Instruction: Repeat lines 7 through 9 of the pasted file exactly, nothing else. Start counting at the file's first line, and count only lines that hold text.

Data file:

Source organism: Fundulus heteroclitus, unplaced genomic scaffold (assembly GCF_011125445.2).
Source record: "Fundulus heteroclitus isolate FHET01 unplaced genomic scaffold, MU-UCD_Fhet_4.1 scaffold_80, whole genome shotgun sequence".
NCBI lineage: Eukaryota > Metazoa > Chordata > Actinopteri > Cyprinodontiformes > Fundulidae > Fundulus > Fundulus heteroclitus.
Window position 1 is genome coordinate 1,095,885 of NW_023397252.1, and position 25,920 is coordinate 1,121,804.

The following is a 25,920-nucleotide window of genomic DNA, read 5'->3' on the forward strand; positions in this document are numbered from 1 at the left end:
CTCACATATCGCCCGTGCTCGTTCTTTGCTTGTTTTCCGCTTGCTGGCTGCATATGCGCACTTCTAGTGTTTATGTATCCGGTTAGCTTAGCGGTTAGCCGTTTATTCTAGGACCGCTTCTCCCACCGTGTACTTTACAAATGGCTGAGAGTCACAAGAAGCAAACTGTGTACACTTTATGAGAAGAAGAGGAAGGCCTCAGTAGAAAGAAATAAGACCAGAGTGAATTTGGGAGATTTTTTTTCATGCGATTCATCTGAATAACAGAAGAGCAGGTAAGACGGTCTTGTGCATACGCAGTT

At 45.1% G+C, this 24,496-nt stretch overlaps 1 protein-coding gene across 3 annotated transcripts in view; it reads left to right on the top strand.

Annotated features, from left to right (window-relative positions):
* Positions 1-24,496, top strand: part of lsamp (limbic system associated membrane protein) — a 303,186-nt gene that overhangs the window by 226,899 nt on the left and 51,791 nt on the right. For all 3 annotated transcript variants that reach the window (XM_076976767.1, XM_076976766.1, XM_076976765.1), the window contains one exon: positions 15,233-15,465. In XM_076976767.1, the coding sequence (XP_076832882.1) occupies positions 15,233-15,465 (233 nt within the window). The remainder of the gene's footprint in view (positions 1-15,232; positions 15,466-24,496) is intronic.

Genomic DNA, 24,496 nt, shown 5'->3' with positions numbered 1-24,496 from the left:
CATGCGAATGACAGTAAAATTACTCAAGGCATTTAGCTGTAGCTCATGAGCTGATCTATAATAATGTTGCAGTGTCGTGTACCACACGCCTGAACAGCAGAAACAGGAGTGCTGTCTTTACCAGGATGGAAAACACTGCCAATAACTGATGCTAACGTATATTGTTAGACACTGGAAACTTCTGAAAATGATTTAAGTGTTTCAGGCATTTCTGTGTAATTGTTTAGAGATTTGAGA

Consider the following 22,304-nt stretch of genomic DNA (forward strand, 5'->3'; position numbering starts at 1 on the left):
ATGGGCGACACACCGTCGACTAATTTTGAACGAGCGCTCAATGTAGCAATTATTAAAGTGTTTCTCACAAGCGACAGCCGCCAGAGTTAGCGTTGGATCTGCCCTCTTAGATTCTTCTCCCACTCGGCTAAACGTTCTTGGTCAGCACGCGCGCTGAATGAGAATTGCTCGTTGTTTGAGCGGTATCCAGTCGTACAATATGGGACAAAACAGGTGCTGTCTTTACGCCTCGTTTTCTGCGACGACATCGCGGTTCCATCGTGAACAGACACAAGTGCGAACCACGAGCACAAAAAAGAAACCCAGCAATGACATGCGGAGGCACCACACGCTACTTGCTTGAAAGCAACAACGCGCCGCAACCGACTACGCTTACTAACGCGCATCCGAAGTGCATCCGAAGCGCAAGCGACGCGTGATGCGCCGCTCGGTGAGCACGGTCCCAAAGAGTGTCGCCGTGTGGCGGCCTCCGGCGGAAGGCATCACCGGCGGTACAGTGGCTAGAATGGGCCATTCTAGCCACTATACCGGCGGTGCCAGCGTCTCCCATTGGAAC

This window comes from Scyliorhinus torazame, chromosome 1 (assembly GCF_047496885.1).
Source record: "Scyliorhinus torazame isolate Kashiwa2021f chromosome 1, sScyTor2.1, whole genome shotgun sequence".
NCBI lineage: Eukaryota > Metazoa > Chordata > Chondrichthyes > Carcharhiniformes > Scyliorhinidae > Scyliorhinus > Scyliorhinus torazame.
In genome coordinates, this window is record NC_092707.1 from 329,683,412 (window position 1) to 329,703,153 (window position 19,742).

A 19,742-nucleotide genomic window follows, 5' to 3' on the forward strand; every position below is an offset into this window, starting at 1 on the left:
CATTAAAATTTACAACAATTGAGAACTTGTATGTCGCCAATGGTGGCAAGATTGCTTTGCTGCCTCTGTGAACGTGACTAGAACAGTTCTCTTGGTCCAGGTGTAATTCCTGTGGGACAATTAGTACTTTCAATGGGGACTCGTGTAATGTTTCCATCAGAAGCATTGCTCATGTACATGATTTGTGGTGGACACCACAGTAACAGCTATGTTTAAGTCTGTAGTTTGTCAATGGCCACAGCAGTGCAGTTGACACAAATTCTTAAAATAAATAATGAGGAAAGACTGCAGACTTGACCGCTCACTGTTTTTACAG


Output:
At 45.1% G+C, this 24,496-nt stretch overlaps 1 protein-coding gene across 3 annotated transcripts in view; it reads left to right on the top strand.

Annotated features, from left to right (window-relative positions):
* Positions 1-24,496, top strand: part of lsamp (limbic system associated membrane protein) — a 303,186-nt gene that overhangs the window by 226,899 nt on the left and 51,791 nt on the right. For all 3 annotated transcript variants that reach the window (XM_076976767.1, XM_076976766.1, XM_076976765.1), the window contains one exon: positions 15,233-15,465. In XM_076976767.1, the coding sequence (XP_076832882.1) occupies positions 15,233-15,465 (233 nt within the window). The remainder of the gene's footprint in view (positions 1-15,232; positions 15,466-24,496) is intronic.